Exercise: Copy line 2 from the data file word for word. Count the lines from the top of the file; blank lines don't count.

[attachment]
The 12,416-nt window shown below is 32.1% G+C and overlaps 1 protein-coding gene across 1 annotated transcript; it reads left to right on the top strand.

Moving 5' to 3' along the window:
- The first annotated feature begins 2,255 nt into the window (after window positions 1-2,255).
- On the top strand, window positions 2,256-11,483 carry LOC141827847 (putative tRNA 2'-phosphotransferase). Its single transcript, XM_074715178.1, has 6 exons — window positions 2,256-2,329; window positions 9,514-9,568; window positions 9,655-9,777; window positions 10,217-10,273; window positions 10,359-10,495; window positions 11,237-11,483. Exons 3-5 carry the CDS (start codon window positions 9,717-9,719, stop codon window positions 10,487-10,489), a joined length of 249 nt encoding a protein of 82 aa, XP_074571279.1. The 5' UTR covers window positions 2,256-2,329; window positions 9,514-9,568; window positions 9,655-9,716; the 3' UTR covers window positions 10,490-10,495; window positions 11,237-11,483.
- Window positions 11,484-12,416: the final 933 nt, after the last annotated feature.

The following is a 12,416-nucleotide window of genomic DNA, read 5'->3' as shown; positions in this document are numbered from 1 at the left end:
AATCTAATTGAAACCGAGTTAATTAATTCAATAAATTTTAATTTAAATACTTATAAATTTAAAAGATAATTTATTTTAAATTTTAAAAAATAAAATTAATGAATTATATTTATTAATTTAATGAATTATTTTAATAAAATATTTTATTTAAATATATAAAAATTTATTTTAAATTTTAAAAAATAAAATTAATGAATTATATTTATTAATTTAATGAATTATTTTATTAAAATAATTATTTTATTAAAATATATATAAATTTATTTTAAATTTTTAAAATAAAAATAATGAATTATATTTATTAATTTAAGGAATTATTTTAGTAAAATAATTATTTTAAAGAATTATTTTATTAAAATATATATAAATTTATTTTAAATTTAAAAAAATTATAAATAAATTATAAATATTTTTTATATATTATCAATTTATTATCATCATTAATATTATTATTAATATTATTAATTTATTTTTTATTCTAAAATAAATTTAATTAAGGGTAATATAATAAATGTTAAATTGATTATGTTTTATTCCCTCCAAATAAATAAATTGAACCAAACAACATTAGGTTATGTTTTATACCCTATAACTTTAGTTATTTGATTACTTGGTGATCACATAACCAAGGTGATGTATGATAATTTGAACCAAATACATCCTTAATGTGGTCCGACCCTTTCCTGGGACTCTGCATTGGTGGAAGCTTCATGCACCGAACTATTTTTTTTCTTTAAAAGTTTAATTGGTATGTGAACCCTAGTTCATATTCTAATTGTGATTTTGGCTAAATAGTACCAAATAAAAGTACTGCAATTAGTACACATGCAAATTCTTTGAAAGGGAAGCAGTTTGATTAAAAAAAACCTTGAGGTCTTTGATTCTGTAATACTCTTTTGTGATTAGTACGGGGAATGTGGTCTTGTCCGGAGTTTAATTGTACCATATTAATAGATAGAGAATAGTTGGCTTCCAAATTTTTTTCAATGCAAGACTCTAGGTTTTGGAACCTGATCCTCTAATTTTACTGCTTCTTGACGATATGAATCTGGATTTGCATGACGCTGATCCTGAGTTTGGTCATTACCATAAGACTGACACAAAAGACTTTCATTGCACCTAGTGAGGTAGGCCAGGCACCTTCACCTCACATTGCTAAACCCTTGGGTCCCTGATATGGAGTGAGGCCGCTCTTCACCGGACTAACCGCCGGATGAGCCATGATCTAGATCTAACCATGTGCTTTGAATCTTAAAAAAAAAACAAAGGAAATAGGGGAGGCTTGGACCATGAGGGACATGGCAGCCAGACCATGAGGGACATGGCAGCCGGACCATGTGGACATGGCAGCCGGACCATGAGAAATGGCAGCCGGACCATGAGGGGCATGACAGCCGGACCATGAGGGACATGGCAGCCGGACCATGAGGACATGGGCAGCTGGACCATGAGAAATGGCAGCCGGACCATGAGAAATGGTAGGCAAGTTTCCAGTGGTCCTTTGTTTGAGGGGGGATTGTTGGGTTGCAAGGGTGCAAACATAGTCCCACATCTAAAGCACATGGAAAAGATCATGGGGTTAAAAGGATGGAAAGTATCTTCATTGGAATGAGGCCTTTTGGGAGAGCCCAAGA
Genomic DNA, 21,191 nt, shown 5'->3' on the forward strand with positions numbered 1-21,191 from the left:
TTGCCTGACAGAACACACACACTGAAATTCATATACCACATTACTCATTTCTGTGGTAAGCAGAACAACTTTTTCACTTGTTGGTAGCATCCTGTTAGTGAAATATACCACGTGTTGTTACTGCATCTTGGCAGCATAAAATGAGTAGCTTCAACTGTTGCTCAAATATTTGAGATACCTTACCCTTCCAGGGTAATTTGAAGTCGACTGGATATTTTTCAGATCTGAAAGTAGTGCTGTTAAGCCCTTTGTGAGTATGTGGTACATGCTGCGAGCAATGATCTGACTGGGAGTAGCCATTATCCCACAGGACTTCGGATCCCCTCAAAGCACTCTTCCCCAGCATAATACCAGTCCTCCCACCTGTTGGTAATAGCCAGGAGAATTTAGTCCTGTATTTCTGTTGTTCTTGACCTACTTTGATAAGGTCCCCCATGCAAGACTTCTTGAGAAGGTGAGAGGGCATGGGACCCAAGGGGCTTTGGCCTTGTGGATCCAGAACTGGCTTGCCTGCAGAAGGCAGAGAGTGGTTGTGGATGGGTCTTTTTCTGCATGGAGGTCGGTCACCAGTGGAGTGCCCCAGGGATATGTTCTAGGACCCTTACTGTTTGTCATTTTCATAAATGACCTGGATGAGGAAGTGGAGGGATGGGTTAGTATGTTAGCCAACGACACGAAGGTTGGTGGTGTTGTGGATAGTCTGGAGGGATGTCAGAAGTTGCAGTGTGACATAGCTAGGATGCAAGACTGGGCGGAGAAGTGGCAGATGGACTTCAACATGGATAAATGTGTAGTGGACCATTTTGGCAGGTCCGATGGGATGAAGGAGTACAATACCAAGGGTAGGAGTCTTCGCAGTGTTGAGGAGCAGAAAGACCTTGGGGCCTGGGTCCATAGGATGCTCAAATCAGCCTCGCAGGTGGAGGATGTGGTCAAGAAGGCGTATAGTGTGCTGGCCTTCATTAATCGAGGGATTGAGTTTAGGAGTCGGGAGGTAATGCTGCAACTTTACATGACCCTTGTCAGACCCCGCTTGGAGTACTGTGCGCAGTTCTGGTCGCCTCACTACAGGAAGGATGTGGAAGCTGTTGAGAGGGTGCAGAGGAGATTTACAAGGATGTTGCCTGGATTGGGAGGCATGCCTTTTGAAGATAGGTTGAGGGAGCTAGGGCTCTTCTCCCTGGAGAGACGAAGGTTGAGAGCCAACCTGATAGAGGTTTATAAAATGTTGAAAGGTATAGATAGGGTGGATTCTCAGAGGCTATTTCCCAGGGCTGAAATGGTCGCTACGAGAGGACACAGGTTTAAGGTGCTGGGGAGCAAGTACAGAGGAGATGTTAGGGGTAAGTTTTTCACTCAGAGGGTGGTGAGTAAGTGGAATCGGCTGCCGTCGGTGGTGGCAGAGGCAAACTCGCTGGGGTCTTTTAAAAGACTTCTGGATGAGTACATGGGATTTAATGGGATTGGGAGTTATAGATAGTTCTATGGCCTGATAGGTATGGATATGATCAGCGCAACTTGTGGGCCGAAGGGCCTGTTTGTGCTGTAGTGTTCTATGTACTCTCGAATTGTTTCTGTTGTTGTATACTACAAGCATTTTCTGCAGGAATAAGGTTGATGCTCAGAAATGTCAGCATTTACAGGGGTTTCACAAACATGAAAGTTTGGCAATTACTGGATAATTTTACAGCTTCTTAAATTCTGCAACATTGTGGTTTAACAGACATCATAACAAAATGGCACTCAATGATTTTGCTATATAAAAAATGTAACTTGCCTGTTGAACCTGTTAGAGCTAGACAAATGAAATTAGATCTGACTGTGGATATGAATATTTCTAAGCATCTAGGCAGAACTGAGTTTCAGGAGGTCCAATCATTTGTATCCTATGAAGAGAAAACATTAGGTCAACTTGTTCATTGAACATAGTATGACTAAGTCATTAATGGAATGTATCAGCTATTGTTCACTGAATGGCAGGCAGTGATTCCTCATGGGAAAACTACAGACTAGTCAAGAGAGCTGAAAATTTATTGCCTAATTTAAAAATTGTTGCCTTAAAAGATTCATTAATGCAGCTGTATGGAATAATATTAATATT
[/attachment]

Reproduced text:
Moving 5' to 3' along the window: